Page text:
November 3rd, 2010
Bullying costs employers good workers
By Marcia Heroux Pounds, South Florida Sun Sentinel, November 3, 2010
After a workplace bullying experience that left him physically sick, Brad Grinde quit his job as a South Florida executive and became a teacher. Grinde, 53, says he spent three years being told by a boss that he was “stupid” and “didn’t know how to manage people.”
“Why did I put up with that? I didn’t know what I was going through,” says Grinde, who was always a top performer and didn’t understand until changing careers that he had been the target of a workplace bully. That’s common says Gary Namie, who operates the Workplace Bullying Institute with his wife, Ruth, once the victim of an office bully. “The person doesn’t know they’re being bullied. They just accept it – ‘it’s just more of the same.’ We rationalize it,” Namie says.
It’s often when the victim becomes ill and goes to the family doctor that the physician tells the victim to leave the job, he says. Physical signs of stress can include nausea, profuse sweating, rapid heartbeat, elevated blood pressure and chest pain.
At some companies, bullying “becomes a management strategy,” Namie says. “It’s seen as motivational. Or, the bully is the friend of the executive.” Employees know that “if they dare to raise a fuss, they’ll be retaliated against.”
Stress during the economic recession has only made the office climate more ripe for bullying.
Thirty-five percent of adult Americans say they have experienced bullying in the workplace, first hand according to surveys conducted this year by Zogby International for the Workplace Bullying Institute. The surveys defined workplace bullying as “repeated, health harming abusive conduct committed by bosses and co-workers” and “repeated mistreatment, including sabotage by others, verbal abuse, threatening conduct, intimidation and humilitation.
Of the bullies, 62 percent are male and 38 percent are female, according to the Institute survey. Nearly 60 percent of the bully targets are women.
Namie says people rationalize workplace bullying like they once did domestic violence: “If it was so bad, he should have left.” He says it’s important that workers who are targets of office bullies don’t suffer in silence. “
Learn to tell people about it and learn to ask for help. But don’t ask for help in an emotional way. Make a fiscal argument: ‘This is so costly. Why tolerate the turnover and the absenteeism?’ ”
If you have to leave, you’ve put the responsibility on your employer, he says. “At least you leave with your mental health intact.”
E. Carol Webster, a clinical psychologist consultant in Fort Lauderdale, says her recommendation to someone who is being bullied at work usually is to leave the job. “In certain cultures, it’s entrenched. People are walking around yelling and screaming,” she says.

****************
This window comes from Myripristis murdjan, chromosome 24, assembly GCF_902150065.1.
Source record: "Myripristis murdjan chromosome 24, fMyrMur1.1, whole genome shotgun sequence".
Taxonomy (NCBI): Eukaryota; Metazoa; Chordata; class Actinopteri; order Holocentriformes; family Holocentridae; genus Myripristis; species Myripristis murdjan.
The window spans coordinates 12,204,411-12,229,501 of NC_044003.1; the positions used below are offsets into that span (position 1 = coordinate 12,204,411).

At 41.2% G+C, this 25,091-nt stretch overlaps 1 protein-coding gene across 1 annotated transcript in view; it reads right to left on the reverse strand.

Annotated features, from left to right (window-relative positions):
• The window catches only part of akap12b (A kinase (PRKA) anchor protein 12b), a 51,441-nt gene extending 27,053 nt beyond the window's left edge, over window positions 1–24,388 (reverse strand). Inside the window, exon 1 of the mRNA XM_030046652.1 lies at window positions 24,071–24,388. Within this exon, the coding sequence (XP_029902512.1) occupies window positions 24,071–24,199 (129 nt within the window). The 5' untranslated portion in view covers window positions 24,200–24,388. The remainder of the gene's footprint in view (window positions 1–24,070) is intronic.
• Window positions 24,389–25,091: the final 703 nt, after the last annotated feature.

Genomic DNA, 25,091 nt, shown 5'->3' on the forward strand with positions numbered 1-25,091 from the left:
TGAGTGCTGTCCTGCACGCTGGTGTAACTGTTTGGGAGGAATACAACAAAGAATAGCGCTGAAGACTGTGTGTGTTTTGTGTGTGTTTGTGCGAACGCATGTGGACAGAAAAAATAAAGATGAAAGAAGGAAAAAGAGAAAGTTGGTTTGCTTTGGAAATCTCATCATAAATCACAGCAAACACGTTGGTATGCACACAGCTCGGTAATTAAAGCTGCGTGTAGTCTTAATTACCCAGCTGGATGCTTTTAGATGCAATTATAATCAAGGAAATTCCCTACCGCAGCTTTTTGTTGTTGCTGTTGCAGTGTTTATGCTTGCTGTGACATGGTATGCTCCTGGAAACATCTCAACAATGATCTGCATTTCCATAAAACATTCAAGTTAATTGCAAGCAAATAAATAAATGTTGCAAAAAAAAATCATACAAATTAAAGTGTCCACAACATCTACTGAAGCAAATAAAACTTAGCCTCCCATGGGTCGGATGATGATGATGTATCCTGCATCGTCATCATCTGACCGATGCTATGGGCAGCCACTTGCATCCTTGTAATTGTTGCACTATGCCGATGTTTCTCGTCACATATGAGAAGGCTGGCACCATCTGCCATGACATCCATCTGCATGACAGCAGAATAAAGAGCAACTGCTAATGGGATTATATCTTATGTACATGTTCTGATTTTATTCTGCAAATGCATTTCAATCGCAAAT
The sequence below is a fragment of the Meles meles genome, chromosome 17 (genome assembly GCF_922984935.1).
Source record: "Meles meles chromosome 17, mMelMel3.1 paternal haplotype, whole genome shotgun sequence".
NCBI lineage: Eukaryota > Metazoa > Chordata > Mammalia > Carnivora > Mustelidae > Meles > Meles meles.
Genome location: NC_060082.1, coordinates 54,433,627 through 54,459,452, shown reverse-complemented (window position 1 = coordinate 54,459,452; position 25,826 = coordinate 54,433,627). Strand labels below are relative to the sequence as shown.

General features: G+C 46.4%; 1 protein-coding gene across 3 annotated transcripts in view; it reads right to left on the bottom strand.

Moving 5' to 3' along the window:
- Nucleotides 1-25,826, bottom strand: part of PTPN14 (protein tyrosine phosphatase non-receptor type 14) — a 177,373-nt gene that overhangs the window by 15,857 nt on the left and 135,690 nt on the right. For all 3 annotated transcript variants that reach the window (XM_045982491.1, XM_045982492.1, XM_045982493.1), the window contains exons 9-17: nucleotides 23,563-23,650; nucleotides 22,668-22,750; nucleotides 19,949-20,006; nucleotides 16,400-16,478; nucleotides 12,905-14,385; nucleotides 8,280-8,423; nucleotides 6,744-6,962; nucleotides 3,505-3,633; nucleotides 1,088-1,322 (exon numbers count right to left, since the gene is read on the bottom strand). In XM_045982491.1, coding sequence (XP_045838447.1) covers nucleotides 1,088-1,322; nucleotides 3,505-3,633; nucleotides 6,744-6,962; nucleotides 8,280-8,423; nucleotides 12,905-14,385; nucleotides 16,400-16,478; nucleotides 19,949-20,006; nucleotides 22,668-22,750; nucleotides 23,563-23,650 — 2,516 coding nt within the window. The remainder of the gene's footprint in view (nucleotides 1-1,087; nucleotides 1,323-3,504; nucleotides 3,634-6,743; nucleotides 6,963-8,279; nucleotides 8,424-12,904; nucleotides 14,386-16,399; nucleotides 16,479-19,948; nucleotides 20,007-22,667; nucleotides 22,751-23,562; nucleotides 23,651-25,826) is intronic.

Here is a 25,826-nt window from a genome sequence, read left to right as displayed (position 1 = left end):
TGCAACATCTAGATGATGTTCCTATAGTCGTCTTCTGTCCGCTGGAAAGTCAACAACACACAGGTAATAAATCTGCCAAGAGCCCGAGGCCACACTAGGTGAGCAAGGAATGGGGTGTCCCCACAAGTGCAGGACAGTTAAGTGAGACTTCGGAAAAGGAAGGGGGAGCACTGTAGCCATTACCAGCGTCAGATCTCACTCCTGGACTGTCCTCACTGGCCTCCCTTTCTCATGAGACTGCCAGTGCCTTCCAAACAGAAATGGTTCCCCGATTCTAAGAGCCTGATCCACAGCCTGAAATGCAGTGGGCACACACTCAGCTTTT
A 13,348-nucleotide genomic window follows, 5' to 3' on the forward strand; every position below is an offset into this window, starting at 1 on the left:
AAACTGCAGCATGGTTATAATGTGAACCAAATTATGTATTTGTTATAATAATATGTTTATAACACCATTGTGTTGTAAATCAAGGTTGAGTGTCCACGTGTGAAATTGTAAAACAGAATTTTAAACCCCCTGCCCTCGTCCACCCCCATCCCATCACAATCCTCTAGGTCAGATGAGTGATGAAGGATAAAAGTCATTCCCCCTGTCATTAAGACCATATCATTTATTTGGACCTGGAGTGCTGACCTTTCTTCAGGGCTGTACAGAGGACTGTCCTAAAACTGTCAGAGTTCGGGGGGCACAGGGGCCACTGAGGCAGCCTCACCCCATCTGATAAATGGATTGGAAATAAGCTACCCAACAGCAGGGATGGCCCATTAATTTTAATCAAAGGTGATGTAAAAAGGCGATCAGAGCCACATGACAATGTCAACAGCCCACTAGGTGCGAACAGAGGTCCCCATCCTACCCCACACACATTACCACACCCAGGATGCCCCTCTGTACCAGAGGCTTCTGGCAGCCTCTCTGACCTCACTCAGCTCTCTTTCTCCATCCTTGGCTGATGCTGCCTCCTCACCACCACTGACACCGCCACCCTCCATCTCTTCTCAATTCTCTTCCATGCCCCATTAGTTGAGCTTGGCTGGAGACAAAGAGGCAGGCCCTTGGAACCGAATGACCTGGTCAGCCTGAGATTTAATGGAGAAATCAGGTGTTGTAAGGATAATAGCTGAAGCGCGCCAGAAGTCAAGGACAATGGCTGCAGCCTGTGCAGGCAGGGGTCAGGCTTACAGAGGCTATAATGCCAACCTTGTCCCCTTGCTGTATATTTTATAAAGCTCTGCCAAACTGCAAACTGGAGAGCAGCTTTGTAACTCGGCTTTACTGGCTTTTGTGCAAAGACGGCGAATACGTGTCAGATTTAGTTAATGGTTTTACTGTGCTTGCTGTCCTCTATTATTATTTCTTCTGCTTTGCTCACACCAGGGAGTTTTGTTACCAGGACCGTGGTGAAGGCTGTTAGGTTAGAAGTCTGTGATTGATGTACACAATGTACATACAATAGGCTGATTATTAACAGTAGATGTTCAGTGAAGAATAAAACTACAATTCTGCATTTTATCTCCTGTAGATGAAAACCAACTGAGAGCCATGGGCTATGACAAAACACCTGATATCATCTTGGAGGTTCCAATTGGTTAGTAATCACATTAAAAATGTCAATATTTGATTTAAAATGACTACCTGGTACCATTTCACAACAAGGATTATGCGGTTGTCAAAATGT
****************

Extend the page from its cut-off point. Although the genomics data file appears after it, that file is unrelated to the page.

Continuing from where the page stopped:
Workers facing an office bully might try saying, “I don’t appreciate that tone of voice or the way you’re talking to me,” Webster says. But in today’s volatile office environment, she would advise workers who feel they are targets of bullies to complain directly to human resources or the company’s Employee Assistance Program.
Employees in a bullying environment usually get worn down mentally and physically, she says. “It shuts the employee down, makes them feel paralyzed and fully empowers the bully,” Webster says.
Workers often don’t speak up. “I see a lot of shaming. Professional people feel humiliated they have to go through that and don’t seem to be able to do anything about it,” she says.
One place to start is by filing a complaint, which also is a wise legal move. While there are no laws against bullying, it often falls within other legal action such as harassment or discrimination charges, says Suzanne Bogdan, a partner with the law firm of Fisher & Phillips in Fort Lauderdale.
Employers need to be proactive in counseling and disciplining workplace bullies, she says. Many don’t, because the bullies at the office “are often your top performers.”
But she tells employers, “If they don’t get it — and a lot of people at that level don’t — and if you don’t get rid of them and there’s a claim, you’re going to have a problem.”
A company facing a harassment or discrimination charge might argue that the bully involved “wasn’t mean to women, he was mean to everyone,” she says. But, “in this day and age, a lot of times, judges won’t dismiss those claims.” Employers don’t want these cases to go to a jury, she says, because jurors will likely put themselves in the victim’s shoes and rule for the worker.
When the behavior is repeated and outrageous, there could be a legal claim of “intentional infliction of emotional distress,” Bogdan says. An example might be a bully who relentlessly picks on a co-worker with a medical or mental impairment by calling the person ugly names.
Grinde has put his bullying experience behind him and is now a teacher at a local middle school. He can now recognize the early warning signs of bullying, which helps him guide students. ”
My mistake was staying in the industry when I should have moved on,” he says. Even though his pay was higher as a manager, “it wasn’t worth the psychological stress.”
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